One day a year, in the early growing season, we enlist invasive species warriors to come out and learn about the impacts of garlic mustard, while lending a hand in the removal of the plant. The control of garlic mustard, like most invasive plants, requires a multi-year management plan. The first goal of any management plan is just that; management! Our goal is to keep the established area in check, and control the further spread of the infestation. Monitoring of the site, conducted by Sault College and the Sault Naturalists, shows that the pull is keeping the established areas from expanding, with no, or relatively minimal new populations outside the managed area. This is great news! But the work is far from done, subsequent years of the management plan will be to continue diminishing the seed bank, which can last up to 7 years in the soil.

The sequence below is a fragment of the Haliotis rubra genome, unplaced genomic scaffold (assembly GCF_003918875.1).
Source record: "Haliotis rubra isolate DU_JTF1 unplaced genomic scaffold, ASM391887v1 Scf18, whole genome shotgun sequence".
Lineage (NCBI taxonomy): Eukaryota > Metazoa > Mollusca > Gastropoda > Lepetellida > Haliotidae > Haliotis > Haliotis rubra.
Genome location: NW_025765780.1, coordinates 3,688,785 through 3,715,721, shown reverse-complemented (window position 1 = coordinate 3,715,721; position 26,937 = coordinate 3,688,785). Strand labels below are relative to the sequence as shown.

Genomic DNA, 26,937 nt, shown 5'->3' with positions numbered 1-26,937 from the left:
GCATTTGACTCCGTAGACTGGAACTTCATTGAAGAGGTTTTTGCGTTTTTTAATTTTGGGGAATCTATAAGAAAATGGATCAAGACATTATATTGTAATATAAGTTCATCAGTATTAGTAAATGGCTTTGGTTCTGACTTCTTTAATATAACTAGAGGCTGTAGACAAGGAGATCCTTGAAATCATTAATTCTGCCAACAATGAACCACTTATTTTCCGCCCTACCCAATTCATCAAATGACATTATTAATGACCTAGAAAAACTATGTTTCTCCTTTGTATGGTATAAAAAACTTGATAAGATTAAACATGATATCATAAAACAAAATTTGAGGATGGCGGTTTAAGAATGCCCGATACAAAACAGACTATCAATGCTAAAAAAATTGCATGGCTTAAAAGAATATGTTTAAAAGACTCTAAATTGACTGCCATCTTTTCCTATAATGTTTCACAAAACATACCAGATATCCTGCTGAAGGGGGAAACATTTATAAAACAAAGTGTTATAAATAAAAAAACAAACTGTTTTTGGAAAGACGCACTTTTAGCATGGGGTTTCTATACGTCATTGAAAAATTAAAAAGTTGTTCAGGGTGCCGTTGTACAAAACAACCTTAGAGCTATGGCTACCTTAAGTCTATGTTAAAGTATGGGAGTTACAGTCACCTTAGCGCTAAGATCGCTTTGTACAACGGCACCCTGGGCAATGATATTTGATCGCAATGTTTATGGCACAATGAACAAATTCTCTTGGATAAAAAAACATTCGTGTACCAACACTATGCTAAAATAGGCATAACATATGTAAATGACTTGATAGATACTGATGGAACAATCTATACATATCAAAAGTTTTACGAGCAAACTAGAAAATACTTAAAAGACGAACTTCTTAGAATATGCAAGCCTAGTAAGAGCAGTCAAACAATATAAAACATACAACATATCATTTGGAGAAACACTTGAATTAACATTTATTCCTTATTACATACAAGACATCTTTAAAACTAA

So why pull?
By removing the second year plants, you are reducing the number of seeds that drop into the seed bank. By removing the basal rosettes you are stopping those first year plants from making it to their second year, thus not allowing them to develop seeds that would drop down into the seed bank as well.
Thinking of hosting your own garlic mustard pull? Here’s what you’ll need:
- Black, construction grade garbage bags
- Trailer or truck bed (to carry the bags away)
- and somewhere to sun the bags, (in the trailer, on a driveway or other hard surface)
Tips for a successful Garlic Mustard Pull:
- When working on public land, always check to see if a permit is required
- Use construction grade bags to avoid tears
- Don’t remove the material once in the bag, you run the risk of spreading infestation into new areas
- Always leave plants in direct sunlight for one week minimum to kill all viable material
- Pull the plant out as close to the ground as possible, ensuring you get the entire “S” shaped tap root
- End of May to early June are great times to pull